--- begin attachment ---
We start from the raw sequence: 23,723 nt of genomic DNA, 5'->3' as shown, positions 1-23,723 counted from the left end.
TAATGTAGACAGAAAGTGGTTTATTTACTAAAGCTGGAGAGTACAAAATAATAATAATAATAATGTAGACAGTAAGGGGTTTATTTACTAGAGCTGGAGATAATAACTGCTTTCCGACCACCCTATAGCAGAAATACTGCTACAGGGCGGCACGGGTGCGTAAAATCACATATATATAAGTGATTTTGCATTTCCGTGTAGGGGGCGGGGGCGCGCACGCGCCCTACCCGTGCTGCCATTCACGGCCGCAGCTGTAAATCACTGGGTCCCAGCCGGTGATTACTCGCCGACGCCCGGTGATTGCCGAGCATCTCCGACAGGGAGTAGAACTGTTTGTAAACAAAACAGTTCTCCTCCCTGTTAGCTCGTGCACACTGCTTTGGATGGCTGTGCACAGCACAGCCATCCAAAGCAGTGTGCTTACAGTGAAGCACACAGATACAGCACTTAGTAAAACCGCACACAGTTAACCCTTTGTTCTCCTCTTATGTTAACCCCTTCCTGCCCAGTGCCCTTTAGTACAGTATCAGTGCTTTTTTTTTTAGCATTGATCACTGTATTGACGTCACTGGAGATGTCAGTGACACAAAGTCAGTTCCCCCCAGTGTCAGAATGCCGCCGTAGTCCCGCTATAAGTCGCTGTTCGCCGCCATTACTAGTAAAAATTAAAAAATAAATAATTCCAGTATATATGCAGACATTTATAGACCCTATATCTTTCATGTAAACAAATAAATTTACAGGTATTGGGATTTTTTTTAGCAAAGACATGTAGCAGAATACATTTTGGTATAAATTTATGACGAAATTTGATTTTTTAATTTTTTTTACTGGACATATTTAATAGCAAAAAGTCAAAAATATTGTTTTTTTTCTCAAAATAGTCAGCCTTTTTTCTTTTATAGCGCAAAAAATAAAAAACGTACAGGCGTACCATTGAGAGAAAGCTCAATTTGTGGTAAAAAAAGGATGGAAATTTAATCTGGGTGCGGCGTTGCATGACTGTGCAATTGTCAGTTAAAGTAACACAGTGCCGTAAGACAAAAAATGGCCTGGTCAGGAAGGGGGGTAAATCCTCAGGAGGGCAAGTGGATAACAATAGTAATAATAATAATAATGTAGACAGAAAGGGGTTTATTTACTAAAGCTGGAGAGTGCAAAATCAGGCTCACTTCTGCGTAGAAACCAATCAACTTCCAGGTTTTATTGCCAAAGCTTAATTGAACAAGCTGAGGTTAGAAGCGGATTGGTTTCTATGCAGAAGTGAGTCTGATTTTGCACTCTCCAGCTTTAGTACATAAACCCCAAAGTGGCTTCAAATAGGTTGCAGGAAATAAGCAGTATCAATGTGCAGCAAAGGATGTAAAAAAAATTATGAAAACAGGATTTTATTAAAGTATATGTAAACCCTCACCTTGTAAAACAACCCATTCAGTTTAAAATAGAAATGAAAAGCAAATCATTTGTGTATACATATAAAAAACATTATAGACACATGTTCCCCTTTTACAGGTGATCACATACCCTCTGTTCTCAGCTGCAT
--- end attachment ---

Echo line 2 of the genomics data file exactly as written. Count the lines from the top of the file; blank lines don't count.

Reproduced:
TAATGTAGACAGAAAGTGGTTTATTTACTAAAGCTGGAGAGTACAAAATAATAATAATAATAATGTAGACAGTAAGGGGTTTATTTACTAGAGCTGGAGATAATAACTGCTTTCCGACCACCCTATAGCAGAAATACTGCTACAGGGCGGCACGGGTGCGTAAAATCACATATATATAAGTGATTTTGCATTTCCGTGTAGGGGGCGGGGGCGCGCACGCGCCCTACCCGTGCTGCCATTCACGGCCGCAGCTGTAAATCACTGGGTCCCAGCCGGTGATTACTCGCCGACGCCCGGTGATTGCCGAGCATCTCCGACAGGGAGTAGAACTGTTTGTAAACAAAACAGTTCTCCTCCCTGTTAGCTCGTGCACACTGCTTTGGATGGCTGTGCACAGCACAGCCATCCAAAGCAGTGTGCTTACAGTGAAGCACACAGATACAGCACTTAGTAAAACCGCACACAGTTAACCCTTTGTTCTCCTCTTATGTTAACCCCTTCCTGCCCAGTGCCCTTTAGTACAGTATCAGTGCTTTTTTTTTTAGCATTGATCACTGTATTGACGTCACTGGAGATGTCAGTGACACAAAGTCAGTTCCCCCCAGTGTCAGAATGCCGCCGTAGTCCCGCTATAAGTCGCTGTTCGCCGCCATTACTAGTAAAAATTAAAAAATAAATAATTCCAGTATATATGCAGACATTTATAGACCCTATATCTTTCATGTAAACAAATAAATTTACAGGTATTGGGATTTTTTTTAGCAAAGACATGTAGCAGAATACATTTTGGTATAAATTTATGACGAAATTTGATTTTTTAATTTTTTTTACTGGACATATTTAATAGCAAAAAGTCAAAAATATTGTTTTTTTTCTCAAAATAGTCAGCCTTTTTTCTTTTATAGCGCAAAAAATAAAAAACGTACAGGCGTACCATTGAGAGAAAGCTCAATTTGTGGTAAAAAAAGGATGGAAATTTAATCTGGGTGCGGCGTTGCATGACTGTGCAATTGTCAGTTAAAGTAACACAGTGCCGTAAGACAAAAAATGGCCTGGTCAGGAAGGGGGGTAAATCCTCAGGAGGGCAAGTGGATAACAATAGTAATAATAATAATAATGTAGACAGAAAGGGGTTTATTTACTAAAGCTGGAGAGTGCAAAATCAGGCTCACTTCTGCGTAGAAACCAATCAACTTCCAGGTTTTATTGCCAAAGCTTAATTGAACAAGCTGAGGTTAGAAGCGGATTGGTTTCTATGCAGAAGTGAGTCTGATTTTGCACTCTCCAGCTTTAGTACATAAACCCCAAAGTGGCTTCAAATAGGTTGCAGGAAATAAGCAGTATCAATGTGCAGCAAAGGATGTAAAAAAAATTATGAAAACAGGATTTTATTAAAGTATATGTAAACCCTCACCTTGTAAAACAACCCATTCAGTTTAAAATAGAAATGAAAAGCAAATCATTTGTGTATACATATAAAAAACATTATAGACACATGTTCCCCTTTTACAGGTGATCACATACCCTCTGTTCTCAGCTGCAT